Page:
Cinemax (Mon., Sept. 25, 9 p.m. ET)

In June 1997 Princess Diana, in a gesture meant to signify a more mature, morally alert sensibility, sold off 79 of her gowns at auction in New York City. What with the dresses, catalog sales and preview tickets, she raised more than $5 million for charity. (One dress, a beaded blue-and-black Jacques Azagury, was bought by PEOPLE for $26,450.) Two months later Diana was dead. The gowns, which in June represented enchanted fabric samples of her style, were now something else: swatches cut from the completed tapestry of her life.

Like virtually anything connected with Diana, whose natural charisma forced all eyes to swerve toward her like security cameras, this hour-long documentary, a coproduction with the BBC, is compulsively watchable. It catches up with a dozen or so buyers: a woman who raises miniature horses, a female urologist, a wedding gown designer. They all come across as nice, sensible people who bid out of a sense of admiration, to add to collections of Diana or simply to make an investment. They'd be unremarkable except for their connection-by-auction to the Force that was and is Princess Diana.

It's surprising, then, when the documentary suggests that these dresses are the equivalent of a saint's relics. There's no sense of passionate, mystical devotion here. On the other hand, the argument is put forward by a drag queen (and unsuccessful bidder). Maybe it's a joke.

Bottom Line: Fascinating material

PBS (Sun., Sept. 24, 9 p.m. ET)

Show of the week

Despite the lofty title, there's not a lot of soaring rhetoric in this valuable two-hour special on the history of televised presidential and vice presidential debates. It's mostly about gamesmanship—anticipating jabs and capitalizing on gaffes. Host Jim Lehrer had conversations with 11 former candidates and elicited strikingly candid comments from almost all of them. (Add a grain of salt when Ronald Reagan, in a 10-year-old interview, suggests that his best lines in 1980 and '84 were spontaneous.) Walter Mondale recalls the good nights ('76 vs. Bob Dole) and the bad (his second Reagan encounter in '84) with grace and good humor. But ex-President George Bush speaks a truth for all political seasons: The great debates are more showbiz than substance.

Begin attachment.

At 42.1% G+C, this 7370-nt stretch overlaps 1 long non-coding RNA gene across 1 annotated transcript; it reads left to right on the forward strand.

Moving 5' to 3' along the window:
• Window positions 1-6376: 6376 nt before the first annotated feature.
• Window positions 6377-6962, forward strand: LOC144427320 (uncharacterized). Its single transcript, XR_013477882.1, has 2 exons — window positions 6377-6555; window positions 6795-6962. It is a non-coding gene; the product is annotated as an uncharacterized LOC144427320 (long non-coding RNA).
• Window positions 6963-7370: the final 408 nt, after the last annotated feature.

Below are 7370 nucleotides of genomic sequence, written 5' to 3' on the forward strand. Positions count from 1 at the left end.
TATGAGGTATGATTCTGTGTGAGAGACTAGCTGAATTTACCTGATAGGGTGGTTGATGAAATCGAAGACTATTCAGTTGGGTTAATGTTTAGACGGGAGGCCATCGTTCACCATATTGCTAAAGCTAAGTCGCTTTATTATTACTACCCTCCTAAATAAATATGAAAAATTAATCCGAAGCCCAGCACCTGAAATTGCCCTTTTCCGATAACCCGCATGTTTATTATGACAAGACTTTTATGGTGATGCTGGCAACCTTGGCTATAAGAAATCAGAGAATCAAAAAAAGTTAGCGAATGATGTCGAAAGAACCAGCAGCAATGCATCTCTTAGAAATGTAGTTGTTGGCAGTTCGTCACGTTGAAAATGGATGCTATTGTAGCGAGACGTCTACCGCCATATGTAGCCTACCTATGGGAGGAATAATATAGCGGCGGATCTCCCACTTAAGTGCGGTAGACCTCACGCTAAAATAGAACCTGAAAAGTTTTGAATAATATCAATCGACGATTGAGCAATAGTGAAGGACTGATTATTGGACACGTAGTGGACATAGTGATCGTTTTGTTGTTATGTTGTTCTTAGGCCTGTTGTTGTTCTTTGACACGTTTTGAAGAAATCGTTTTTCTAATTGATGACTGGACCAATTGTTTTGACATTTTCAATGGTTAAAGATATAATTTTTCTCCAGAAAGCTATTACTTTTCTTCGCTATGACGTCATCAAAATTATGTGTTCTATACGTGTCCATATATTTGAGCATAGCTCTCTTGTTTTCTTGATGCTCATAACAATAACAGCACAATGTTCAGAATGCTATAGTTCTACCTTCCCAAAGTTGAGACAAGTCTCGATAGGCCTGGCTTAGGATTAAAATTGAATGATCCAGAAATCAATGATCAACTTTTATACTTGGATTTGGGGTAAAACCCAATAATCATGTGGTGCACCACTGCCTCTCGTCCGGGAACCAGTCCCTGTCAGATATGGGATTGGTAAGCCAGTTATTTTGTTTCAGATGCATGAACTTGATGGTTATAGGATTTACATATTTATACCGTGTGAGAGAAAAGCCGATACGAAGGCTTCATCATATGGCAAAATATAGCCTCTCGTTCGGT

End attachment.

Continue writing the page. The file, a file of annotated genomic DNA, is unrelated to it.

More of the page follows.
Bottom Line: Election-year winner

Showtime (Sun., Sept. 24, 8 p.m. ET)

This British comedy, filmed in 1996, is a failed feature making its U.S. debut on Showtime. How good could it be? Helena Bonham Carter, Kristin Scott Thomas and Sam Neill head the cast. How bad could it be?

Go with your first instinct.

Two would-be suicides, Henry (Neill) and Karen (Carter), meet by chance on a bridge in London and make a pact to ruin each other's worst enemy: the backstabber (Steve Coogan) who stole Henry's job and the wife (Thomas) of Karen's ex-lover (Martin Clunes). The farce (based on a pair of Alan Ayckbourn plays, The Revengers' Comedies) stumbles from crudity to romance to bloody death, leaving the viewer feeling as flummoxed as Henry usually looks. Dark humor? No, just dim.

Bottom Line: Sour taste

>Sunday. Sept. 24 THE NEW SWISS FAMILY ROBINSON ABC (7 p.m. ET) Jane Seymour and real-life spouse James Keach play parents of an adventurous family in a Wonderful World of Disney remake.

Monday, Sept. 25 HOLLYWOOD SQUARES (syndicated, check local listings) Survivor week, with Richard, Sue, Gervase and Jenna as a boxed set.

Tuesday, Sept. 26 CAR CRASH PBS (check local listings) Nova special about car accidents and how engineers try to prevent them.

Wednesday, Sept. 27 SIXTH SENSE TLC (10 p.m. ET) Not the movie about the kid who sees dead people. A look at the science of intuition and hunches.

Thursday, Sept. 28 GODS AND MONSTERS Sundance (9 p.m. ET) Ian McKellen's Oscar-nominated 1998 turn as Bride of Frankenstein director James Whale.

Friday, Sept. 29 VANISHED ABC (10 p.m. ET) A Minnesota housewife's 10-year search for her son.

Saturday, Sept. 30 THE FLINTSTONES 40TH ANNIVERSARY CELEBRATION Cartoon Network (7 p.m. ET) Four hours of Fred and Wilma: the pilot followed by two animated features.

>Richard Roeper

Last week, Richard Roeper officially took the aisle seat beside movie critic Roger Ebert, replacing Ebert's longtime partner, Gene Siskel, who died last year. But when it came time to rename the show, there was no debate. "Roger told me that 25 years ago he lost a coin flip to Gene on who would get top billing, and he wasn't about to flip a coin again," says Roeper, 40, the new cohost of Ebert & Roeper and the Movies. "I can dig that."

But when it comes to the matter of pointed thumbs, Roeper won't be so accommodating. "We've already had a couple of fights," he says. (He, for example, is a fan of Coyote Ugly.) A Chicago native and news columnist at the Chicago Sun-Times (where Ebert is film critic), Roeper was one of 24 guest reviewers to join Ebert on air in the past 17 months. "He just felt right," says Ebert, 58. "Natural, at ease, able to give as good as he got." Roeper, who is single, doesn't think being a noncritic will hurt him: "The show was never about discussing camera angles. It's about 'Did you like this movie and why?' " And though he won't go into specifics, he admits his new gig "pays obscenely well when you consider that what you're doing during the day is what people like to do on a Saturday night." Besides, as a critic, he is usually spared one annoyance. "It should be against the law for people to come in to a movie 15 minutes late," Roeper says. "Whichever presidential candidate enacts that legislation, I'll be for him."

  • Contributors:
  • Tom Gliatto,
  • Terry Kelleher,
  • Champ Clark.